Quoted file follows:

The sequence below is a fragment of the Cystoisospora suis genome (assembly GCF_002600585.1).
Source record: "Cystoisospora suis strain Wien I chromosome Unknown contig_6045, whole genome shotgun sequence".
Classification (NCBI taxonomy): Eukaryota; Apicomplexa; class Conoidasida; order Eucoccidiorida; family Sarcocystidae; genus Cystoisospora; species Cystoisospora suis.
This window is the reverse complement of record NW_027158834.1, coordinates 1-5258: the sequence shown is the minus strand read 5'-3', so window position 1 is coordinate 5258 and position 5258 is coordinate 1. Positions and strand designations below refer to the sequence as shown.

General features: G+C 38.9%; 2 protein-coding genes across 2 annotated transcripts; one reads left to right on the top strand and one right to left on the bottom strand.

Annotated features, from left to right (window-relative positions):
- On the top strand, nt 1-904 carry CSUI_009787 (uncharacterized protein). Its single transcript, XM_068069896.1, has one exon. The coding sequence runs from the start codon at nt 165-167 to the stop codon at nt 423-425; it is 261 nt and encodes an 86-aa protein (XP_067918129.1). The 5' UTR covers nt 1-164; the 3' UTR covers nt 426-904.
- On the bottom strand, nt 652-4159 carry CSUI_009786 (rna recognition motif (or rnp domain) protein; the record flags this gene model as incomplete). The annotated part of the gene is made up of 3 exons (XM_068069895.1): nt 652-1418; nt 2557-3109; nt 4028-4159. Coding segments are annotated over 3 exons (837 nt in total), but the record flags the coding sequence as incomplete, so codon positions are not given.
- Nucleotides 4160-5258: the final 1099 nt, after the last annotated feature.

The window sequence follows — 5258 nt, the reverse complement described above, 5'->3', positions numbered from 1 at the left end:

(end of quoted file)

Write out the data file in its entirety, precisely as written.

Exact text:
The sequence below is a fragment of the Cystoisospora suis genome (assembly GCF_002600585.1).
Source record: "Cystoisospora suis strain Wien I chromosome Unknown contig_6045, whole genome shotgun sequence".
Classification (NCBI taxonomy): Eukaryota; Apicomplexa; class Conoidasida; order Eucoccidiorida; family Sarcocystidae; genus Cystoisospora; species Cystoisospora suis.
This window is the reverse complement of record NW_027158834.1, coordinates 1-5258: the sequence shown is the minus strand read 5'-3', so window position 1 is coordinate 5258 and position 5258 is coordinate 1. Positions and strand designations below refer to the sequence as shown.

General features: G+C 38.9%; 2 protein-coding genes across 2 annotated transcripts; one reads left to right on the top strand and one right to left on the bottom strand.

Annotated features, from left to right (window-relative positions):
- On the top strand, nt 1-904 carry CSUI_009787 (uncharacterized protein). Its single transcript, XM_068069896.1, has one exon. The coding sequence runs from the start codon at nt 165-167 to the stop codon at nt 423-425; it is 261 nt and encodes an 86-aa protein (XP_067918129.1). The 5' UTR covers nt 1-164; the 3' UTR covers nt 426-904.
- On the bottom strand, nt 652-4159 carry CSUI_009786 (rna recognition motif (or rnp domain) protein; the record flags this gene model as incomplete). The annotated part of the gene is made up of 3 exons (XM_068069895.1): nt 652-1418; nt 2557-3109; nt 4028-4159. Coding segments are annotated over 3 exons (837 nt in total), but the record flags the coding sequence as incomplete, so codon positions are not given.
- Nucleotides 4160-5258: the final 1099 nt, after the last annotated feature.

The window sequence follows — 5258 nt, the reverse complement described above, 5'->3', positions numbered from 1 at the left end: